Did you wake up this morning with a croaky or hoarse voice? Chances are, you’ve got laryngitis. Laryngitis happens when your vocal cords become inflamed from overuse, irritation, or infection. This inflammation causes distortion in your voice.
Just one night of spirited cheering (or yelling at the TV) during football season can trigger laryngitis. It can also be triggered by a nasty cold or flu.
The primary symptom of laryngitis is hoarseness. Thankfully, if you’re without symptoms of a more serious condition, there’s generally no need to rush to the doctor. You can treat your symptoms at home, with all-natural remedies and teas.
When you have laryngitis, your vocal cords are swollen and irritated. They need time to heal. Try to avoid situations that require a lot of talking or shouting.
If you have to talk in a meeting or in front of a group, avoid the natural temptation to strain your voice further to be heard. Try calling into a speaker phone that can be turned up or using another amplifying device.
Singing will make your vocal cords more inflamed, so take a few days off. Use your voice as infrequently as you can, at a volume that feels natural to you.
You can soothe a sore and irritated throat with warm salt water. Stir 1/4 to 1/2 teaspoon of salt into an 8-ounce glass of warm water. Take a sip into your mouth and gargle it around the back of your throat, then spit it out. The water will cool in your mouth, so take another sip and repeat as often as necessary.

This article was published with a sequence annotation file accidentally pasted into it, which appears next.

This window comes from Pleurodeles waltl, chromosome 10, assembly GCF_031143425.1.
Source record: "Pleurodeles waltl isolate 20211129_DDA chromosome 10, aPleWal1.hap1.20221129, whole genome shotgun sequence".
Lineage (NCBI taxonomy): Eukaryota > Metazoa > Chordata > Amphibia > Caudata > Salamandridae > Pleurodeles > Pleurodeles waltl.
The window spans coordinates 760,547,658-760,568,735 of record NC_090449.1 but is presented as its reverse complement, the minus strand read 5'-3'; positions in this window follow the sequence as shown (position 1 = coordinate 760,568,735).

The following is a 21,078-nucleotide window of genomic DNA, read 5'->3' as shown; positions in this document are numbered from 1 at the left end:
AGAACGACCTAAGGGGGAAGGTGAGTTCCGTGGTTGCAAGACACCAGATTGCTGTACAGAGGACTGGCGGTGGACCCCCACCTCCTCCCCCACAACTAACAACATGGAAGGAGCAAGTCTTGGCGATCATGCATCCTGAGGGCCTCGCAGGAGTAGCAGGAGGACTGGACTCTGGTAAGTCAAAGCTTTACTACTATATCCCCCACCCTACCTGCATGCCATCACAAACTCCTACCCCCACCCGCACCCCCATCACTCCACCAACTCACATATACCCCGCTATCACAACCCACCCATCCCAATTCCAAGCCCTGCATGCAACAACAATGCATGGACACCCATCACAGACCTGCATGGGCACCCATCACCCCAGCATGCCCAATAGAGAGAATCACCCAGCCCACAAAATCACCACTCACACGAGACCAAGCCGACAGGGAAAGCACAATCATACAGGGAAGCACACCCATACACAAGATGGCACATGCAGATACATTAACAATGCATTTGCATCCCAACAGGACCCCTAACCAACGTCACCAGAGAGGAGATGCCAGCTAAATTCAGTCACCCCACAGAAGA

Breathing dry air can irritate your throat and contribute to inflammation of the vocal cords. This is especially common in the winter, when heating units pump dry air into your home and office. A cool mist humidifier or vaporizer will add healing moisture to the air and help loosen phlegm.
If you don’t have a humidifier, take a warm shower or sit in a warm bath.
Throat lozenges help add moisture to your throat, relieve pain, and reduce coughing. Try a natural throat lozenge like these honey-filled ones from Burt’s Bees or these cough-suppressing lozenges with green tea and echinacea from Ricola.
Apple cider vinegar has
Pour 1 to 2 tablespoons of raw, unfiltered apple cider vinegar into a small glass of water. Add a teaspoon of honey to make the remedy even more powerful (and much better tasting). Drink this once or twice per day until your symptoms improve. Add a little ACV to your salt water gargle.
There’s nothing more soothing for an irritated throat than a warm cup of tea. Plus, tea can do a lot more than soothe. Herbal teas, like chamomile, contain antioxidants which can help strengthen your immune system.
Super charge your tea with the healing powers of honey.
Slippery elm tea is made from the ground and dried bark of the slippery elm tree. It’s long been used in Eastern and Native Indian herbal medicine to treat inflammation of the upper airways.
Anecdotal reports suggest that it coats and soothes the throat, making it easier to talk and sing. Today, you can find it as an herbal supplement or tea. It’s also an ingredient in sore throat teas like this one from Traditional Medicinals.
Add lemon to your tea for an extra immune boost.